The History of Colonus
The second section of the poem is a meditation on the nature of fame and the pursuit of immortality. Yeats writes:
"In Colonus once the holy place, The sacred grove, the Oracle, And the ancient rites and ceremonies Of the people of the land were held; And there, too, amid the sacred trees, The poets and the sages met, And sang the praises of the gods."
Here, Yeats describes Colonus as a place of ancient rituals and ceremonies, a place where the gods were worshipped and celebrated. The poets and sages of the city, he writes, gathered in the sacred grove to sing the praises of the gods and to seek inspiration for their work.
The language that Yeats uses here is powerful and evocative. He speaks of the "holy place," the "sacred grove," and the "ancient rites and ceremonies," creating a sense of reverence and awe. The poets and sages who gathered in the grove are described as singing "the praises of the gods," suggesting that they were engaged in a sacred act of worship and devotion.
The Pursuit of Immortality
The final section of the poem is a meditation on the nature of fame and the pursuit of immortality. Yeats writes:
"And still the poets come and go, And still the sages sit and dream, And still the holy place remains, The sacred grove, the Oracle, And still the ancient rites and ceremonies Of the people of the land are held; But of the poets and the sages Who once sang the praises of the gods, And sought the secret of the universe, And dreamed the dreams of immortality, Not one is left to tell the tale."
Here, Yeats reflects on the transience of human life and the futility of the pursuit of immortality. The poets and sages who once gathered in the sacred grove to sing the praises of the gods have all passed away, leaving behind only the memory of their dreams and their quest for eternal glory.
The language that Yeats uses in this section is haunting and evocative. He speaks of the "secret of the universe" and the "dreams of immortality," suggesting that these are lofty goals that are ultimately unattainable. The final line of the poem, "Not one is left to tell the tale," is a poignant reminder of the impermanence of human life and the inevitability of our eventual demise.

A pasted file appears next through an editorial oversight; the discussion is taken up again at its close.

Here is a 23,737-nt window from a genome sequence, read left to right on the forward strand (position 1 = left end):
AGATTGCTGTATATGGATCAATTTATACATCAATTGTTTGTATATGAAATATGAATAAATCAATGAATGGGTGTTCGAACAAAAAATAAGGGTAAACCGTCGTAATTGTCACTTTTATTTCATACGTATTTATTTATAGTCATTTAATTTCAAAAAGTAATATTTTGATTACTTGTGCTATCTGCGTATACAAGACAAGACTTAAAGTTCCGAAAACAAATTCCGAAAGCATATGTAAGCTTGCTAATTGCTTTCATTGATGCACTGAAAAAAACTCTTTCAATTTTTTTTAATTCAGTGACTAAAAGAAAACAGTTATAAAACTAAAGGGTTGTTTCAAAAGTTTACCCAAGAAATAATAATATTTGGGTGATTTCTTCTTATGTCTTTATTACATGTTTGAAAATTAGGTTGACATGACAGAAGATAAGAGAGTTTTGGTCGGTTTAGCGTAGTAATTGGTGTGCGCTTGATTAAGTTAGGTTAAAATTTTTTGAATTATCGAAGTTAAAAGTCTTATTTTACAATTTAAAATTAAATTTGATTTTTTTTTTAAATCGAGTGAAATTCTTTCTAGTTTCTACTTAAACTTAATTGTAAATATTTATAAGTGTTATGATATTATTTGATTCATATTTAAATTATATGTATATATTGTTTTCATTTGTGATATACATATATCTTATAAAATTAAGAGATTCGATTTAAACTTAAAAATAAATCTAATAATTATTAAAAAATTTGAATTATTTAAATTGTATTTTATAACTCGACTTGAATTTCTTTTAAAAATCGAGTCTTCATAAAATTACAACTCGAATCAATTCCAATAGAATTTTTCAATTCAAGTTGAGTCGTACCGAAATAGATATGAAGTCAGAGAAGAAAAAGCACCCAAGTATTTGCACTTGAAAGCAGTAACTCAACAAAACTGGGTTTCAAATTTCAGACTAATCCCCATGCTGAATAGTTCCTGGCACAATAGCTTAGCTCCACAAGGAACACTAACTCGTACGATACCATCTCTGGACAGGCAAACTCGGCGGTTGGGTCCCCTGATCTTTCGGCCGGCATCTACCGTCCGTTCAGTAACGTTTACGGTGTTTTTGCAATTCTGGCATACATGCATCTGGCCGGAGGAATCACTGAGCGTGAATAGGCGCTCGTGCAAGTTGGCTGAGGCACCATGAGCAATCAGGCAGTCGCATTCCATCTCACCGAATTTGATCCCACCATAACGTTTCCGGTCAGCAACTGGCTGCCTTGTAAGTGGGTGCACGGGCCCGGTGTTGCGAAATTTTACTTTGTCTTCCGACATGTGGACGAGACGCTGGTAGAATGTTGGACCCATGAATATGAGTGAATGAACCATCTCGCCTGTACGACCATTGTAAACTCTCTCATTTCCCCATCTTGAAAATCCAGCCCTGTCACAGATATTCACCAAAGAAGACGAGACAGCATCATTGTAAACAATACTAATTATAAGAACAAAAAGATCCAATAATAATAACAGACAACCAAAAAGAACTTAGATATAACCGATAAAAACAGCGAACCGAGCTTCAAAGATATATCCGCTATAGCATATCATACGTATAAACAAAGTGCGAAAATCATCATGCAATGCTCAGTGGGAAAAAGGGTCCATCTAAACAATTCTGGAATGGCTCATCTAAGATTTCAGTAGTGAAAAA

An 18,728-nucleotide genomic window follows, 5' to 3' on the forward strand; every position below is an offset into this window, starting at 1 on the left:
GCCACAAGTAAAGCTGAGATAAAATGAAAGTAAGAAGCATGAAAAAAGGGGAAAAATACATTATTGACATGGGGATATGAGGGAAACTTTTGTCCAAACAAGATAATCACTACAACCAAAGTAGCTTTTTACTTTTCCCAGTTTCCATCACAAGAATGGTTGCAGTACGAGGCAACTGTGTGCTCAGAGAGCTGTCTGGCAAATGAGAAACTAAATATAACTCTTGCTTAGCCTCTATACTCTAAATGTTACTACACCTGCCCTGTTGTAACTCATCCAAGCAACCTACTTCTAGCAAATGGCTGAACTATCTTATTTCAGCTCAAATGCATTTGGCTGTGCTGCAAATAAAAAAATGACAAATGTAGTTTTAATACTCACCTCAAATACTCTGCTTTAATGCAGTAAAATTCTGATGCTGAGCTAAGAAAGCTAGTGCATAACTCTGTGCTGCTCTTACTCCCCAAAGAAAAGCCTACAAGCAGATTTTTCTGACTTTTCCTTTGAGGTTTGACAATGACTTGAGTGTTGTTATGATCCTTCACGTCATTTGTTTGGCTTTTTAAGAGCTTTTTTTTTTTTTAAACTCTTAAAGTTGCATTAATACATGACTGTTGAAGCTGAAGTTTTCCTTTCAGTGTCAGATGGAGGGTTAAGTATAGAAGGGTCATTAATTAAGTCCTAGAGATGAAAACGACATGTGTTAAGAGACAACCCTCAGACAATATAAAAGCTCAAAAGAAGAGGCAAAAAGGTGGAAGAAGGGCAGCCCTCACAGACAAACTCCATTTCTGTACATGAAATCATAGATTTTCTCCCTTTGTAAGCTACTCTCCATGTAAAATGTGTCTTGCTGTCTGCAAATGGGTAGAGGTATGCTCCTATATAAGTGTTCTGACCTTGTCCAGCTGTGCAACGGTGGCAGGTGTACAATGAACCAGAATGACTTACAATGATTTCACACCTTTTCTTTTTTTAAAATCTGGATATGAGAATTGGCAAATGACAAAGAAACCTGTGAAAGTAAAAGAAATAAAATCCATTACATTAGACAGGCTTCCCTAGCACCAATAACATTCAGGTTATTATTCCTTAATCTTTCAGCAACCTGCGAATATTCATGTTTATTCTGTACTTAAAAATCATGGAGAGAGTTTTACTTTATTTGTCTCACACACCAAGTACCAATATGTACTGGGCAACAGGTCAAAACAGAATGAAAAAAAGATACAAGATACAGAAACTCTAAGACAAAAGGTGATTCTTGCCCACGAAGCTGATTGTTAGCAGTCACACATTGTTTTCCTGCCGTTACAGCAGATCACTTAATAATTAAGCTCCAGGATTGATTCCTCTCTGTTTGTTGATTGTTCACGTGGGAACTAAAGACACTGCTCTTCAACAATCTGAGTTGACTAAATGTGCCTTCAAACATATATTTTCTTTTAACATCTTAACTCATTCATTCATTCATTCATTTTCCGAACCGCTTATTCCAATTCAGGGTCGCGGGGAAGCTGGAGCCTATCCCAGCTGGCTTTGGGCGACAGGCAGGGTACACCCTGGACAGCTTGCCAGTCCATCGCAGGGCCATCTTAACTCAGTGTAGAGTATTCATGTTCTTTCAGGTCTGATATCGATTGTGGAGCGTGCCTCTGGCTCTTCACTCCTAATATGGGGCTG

In "Colonus' Praise," William Butler Yeats creates a vivid and evocative portrait of a place that is both real and mythic. Through his use of vivid imagery, musical language, and careful attention to detail, he creates a sense of mystery and enchantment that is both haunting and beautiful.
The poem is a meditation on the nature of mortality and the pursuit of immortality, and it reminds us that the pursuit of eternal glory is ultimately futile. The poets and sages who once gathered in the sacred grove have all passed away, leaving behind only the memory of their dreams and their quest for eternal fame.
In the end, "Colonus' Praise" is a poem of relentless pursuit, a celebration of human ambition and the quest for greatness that drives us all. It is a reminder that even though the pursuit of immortality may be ultimately futile, it is the pursuit itself that gives our lives meaning and purpose.
Editor 2 Analysis and Explanation
Colonus' Praise: A Masterpiece of William Butler Yeats